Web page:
I knelt and slid a couple of those grimy arcade coins into “Lethal Manipulators” and stood, confident and ready for an early 90’s digital battle. At eight years old, nothing drew more enthusiasm and adrenaline rush than to face my brother in an epic skirmish inside of a box arcade, tucked away in the corner of Frankie’s Fun-Park. The screen flashed numbers, and a macho voice counted down until the combat began. My brother and I waited with bated breath.
All the sounds around me faded: the chirps and songs of the other arcade games, the rattle of the pinball machines, the robotic voices chanting strange anthems meant to attract little kids, and the screams of tiny children being rewarded with coupons after winning a game of Whack-a-Mole. For the next ninety seconds, I existed only as a Lethal Manipulator.
I’m not sure I knew what aiming was, or if I employed any strategy to get closer to winning. I’m not sure I could even have told you how to win the game, or what a Lethal Manipulator was. But I knew that I liked shooting the bad guys, and that if I shot more bad guys than my older brother, I would beat him.
My older brother was never a sore loser. Maybe that’s why I liked playing him. After ninety solid seconds spent thrashing my plastic gun around like it was a piece of heavy equipment casting violent death onto hostile enemies, the screen would collapse and declare my brother the winner. He’d turn to me and say something like:
“I bet you’ll get me next time. Let’s try again.”
I’d nod and maybe laugh, too. Again? Sure. It was just another chance for me to prove myself. I’d beat him eventually, and he’d see what I was made of. I was sure of that.
I knelt, wiping my forehead, just like I’d seen in action movies, and slid two more grubby arcade coins into the machine. The macho voice of “Power Steve” counted down, and we resumed the battle. The ninety seconds raced by once again, and my brother turned to me.
“You’re getting better. Play again?”
“Of course!” I almost shouted, urgently, as Power Steve counted down the seconds. I didn’t even look to see how many coins I had left. I just shoved two more Frankie’s Fun-Park quarters into the machine and we opened fire for another ninety seconds. He won again.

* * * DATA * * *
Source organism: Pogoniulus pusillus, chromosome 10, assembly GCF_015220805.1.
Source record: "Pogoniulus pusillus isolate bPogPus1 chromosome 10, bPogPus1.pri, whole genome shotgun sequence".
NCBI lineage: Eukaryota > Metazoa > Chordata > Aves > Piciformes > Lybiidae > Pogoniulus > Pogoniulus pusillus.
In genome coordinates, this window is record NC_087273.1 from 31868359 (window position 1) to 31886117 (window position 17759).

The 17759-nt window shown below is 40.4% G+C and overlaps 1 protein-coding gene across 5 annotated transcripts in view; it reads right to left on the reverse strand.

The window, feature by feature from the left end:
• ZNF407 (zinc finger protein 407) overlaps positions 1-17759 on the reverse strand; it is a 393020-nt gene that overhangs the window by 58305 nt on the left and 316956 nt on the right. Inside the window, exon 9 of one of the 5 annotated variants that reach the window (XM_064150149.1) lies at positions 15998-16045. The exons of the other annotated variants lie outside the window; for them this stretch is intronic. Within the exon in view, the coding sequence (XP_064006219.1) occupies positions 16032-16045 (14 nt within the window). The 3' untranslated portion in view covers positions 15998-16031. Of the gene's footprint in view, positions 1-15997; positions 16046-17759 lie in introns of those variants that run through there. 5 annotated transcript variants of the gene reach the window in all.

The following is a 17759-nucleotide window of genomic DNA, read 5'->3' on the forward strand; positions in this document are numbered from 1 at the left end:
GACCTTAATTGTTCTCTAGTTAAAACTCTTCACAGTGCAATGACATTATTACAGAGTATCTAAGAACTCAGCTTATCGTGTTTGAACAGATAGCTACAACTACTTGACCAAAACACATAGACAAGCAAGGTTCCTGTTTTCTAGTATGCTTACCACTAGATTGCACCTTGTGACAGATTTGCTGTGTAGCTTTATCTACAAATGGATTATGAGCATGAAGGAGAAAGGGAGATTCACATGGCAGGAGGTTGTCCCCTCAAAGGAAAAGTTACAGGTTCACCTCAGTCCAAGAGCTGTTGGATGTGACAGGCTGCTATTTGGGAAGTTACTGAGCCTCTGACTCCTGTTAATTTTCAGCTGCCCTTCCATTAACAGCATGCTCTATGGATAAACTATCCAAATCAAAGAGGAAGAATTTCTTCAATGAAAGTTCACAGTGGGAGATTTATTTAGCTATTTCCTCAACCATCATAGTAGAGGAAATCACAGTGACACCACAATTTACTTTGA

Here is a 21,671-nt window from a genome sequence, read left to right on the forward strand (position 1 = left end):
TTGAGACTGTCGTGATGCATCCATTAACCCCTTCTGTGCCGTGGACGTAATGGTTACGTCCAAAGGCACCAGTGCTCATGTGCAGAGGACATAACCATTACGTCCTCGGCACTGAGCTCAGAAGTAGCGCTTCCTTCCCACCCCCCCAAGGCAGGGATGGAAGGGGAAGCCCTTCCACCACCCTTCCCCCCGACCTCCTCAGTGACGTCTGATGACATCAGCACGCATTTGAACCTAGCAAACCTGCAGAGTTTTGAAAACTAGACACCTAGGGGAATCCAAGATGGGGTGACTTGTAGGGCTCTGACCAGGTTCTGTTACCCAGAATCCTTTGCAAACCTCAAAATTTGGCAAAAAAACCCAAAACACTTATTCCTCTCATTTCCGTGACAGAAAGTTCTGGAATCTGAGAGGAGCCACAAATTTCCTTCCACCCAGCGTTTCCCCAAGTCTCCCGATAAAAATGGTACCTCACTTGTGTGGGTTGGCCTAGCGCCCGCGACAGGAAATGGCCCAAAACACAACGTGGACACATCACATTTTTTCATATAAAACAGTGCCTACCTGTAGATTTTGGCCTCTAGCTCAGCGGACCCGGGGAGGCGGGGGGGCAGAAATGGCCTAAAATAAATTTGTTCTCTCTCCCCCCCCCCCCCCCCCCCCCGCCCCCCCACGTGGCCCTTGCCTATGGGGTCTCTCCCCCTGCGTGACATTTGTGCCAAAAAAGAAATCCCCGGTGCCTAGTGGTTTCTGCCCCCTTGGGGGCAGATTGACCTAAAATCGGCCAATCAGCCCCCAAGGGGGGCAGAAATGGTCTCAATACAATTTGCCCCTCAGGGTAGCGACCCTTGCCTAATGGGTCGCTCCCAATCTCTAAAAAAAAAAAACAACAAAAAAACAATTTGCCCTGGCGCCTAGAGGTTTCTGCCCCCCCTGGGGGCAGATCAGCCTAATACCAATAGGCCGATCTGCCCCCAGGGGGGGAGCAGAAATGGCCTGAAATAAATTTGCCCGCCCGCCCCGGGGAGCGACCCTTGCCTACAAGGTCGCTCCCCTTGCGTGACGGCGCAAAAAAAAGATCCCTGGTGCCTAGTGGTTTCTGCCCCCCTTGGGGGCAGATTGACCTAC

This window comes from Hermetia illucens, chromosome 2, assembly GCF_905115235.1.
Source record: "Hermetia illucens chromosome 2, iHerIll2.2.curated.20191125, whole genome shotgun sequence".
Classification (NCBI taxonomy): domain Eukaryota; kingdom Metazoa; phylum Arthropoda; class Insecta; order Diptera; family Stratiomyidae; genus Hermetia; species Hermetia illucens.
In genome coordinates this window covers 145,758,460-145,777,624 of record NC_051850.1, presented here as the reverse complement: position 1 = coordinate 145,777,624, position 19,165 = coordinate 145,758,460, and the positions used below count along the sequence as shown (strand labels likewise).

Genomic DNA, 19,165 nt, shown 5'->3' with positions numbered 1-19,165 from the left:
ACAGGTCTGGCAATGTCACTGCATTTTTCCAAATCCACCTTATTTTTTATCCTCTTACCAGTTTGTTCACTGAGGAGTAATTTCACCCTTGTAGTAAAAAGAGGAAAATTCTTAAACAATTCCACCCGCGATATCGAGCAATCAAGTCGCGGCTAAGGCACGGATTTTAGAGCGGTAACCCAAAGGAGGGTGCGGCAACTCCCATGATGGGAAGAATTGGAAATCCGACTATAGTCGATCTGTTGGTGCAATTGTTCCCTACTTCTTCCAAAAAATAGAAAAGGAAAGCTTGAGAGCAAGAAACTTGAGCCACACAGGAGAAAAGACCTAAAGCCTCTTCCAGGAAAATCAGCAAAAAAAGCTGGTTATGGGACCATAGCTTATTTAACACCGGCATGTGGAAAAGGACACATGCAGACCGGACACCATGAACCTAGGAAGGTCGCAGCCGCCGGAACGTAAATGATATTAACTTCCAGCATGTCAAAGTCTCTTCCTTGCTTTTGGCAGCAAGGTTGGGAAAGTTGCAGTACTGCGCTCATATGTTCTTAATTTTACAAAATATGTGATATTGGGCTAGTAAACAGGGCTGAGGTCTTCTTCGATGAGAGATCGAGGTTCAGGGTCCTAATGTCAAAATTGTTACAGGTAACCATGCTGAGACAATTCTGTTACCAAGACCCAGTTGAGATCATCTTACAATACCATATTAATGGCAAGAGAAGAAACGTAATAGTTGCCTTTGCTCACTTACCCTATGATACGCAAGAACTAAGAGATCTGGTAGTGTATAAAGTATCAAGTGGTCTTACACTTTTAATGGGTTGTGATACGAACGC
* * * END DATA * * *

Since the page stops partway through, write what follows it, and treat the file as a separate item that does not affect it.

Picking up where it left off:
“Again?” he said. “You’ll definitely beat me this time.”
I didn’t even need to answer. I just raced to grab the coins from my pocket and slammed them into the machine.
This was my moment. I could feel it. I pressed the trigger harder than I ever had before. I shook the gun violently, like it was thrashing into my tiny frame every time I fired it. I scrunched my face, shielding my eyes from the wave of digital explosions and gunfire. Finally, the ninety seconds were up, and my brother had won again.
“Looks like somebody’s the king of the street,” said the pixelated figure of Power Steve. The words “Play again? Add coins to continue” appeared on the screen, and my brother turned to me.
“One more time!”
I dug my hands into my empty pockets. I was out of coins. I looked up, and the game expired.
“I ran out,” I muttered, afraid I’d lost my chance.
“Oh well,” my brother said.
He placed the plastic rifle back in the holster and shrugged, then walked away.
I’m not sure I knew what aiming was, or if I employed any strategy to get closer to winning. I’m not sure I could even have told you how to win the game, or what a Lethal Manipulator was. But my brother did, and I wanted to be just like my brother.